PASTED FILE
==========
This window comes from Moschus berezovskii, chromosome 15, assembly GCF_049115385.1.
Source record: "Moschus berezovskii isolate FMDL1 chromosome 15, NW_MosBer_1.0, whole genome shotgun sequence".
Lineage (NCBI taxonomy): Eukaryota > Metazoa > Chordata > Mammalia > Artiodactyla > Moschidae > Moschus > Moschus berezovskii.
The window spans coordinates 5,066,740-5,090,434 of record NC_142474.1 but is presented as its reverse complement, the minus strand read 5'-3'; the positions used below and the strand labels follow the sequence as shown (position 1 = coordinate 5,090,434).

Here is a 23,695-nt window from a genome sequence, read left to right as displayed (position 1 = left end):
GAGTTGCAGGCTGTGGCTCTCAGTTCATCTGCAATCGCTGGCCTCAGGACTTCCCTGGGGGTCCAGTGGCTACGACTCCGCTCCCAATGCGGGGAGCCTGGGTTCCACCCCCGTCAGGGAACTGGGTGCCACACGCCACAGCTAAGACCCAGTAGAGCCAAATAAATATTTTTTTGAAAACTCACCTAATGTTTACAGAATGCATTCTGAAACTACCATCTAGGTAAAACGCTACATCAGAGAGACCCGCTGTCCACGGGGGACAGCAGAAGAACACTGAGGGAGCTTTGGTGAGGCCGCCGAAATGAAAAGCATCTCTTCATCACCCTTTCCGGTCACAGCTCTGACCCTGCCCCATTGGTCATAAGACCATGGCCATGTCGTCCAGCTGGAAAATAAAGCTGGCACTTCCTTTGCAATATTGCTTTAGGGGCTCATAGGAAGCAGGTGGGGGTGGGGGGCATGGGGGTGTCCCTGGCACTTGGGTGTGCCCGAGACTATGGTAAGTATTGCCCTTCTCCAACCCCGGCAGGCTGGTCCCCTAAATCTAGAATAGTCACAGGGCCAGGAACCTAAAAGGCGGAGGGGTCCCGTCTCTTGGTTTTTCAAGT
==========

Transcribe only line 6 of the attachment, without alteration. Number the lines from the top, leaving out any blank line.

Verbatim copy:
GAGTTGCAGGCTGTGGCTCTCAGTTCATCTGCAATCGCTGGCCTCAGGACTTCCCTGGGGGTCCAGTGGCTACGACTCCGCTCCCAATGCGGGGAGCCTGGGTTCCACCCCCGTCAGGGAACTGGGTGCCACACGCCACAGCTAAGACCCAGTAGAGCCAAATAAATATTTTTTTGAAAACTCACCTAATGTTTACAGAATGCATTCTGAAACTACCATCTAGGTAAAACGCTACATCAGAGAGACCCGCTGTCCACGGGGGACAGCAGAAGAACACTGAGGGAGCTTTGGTGAGGCCGCCGAAATGAAAAGCATCTCTTCATCACCCTTTCCGGTCACAGCTCTGACCCTGCCCCATTGGTCATAAGACCATGGCCATGTCGTCCAGCTGGAAAATAAAGCTGGCACTTCCTTTGCAATATTGCTTTAGGGGCTCATAGGAAGCAGGTGGGGGTGGGGGGCATGGGGGTGTCCCTGGCACTTGGGTGTGCCCGAGACTATGGTAAGTATTGCCCTTCTCCAACCCCGGCAGGCTGGTCCCCTAAATCTAGAATAGTCACAGGGCCAGGAACCTAAAAGGCGGAGGGGTCCCGTCTCTTGGTTTTTCAAGT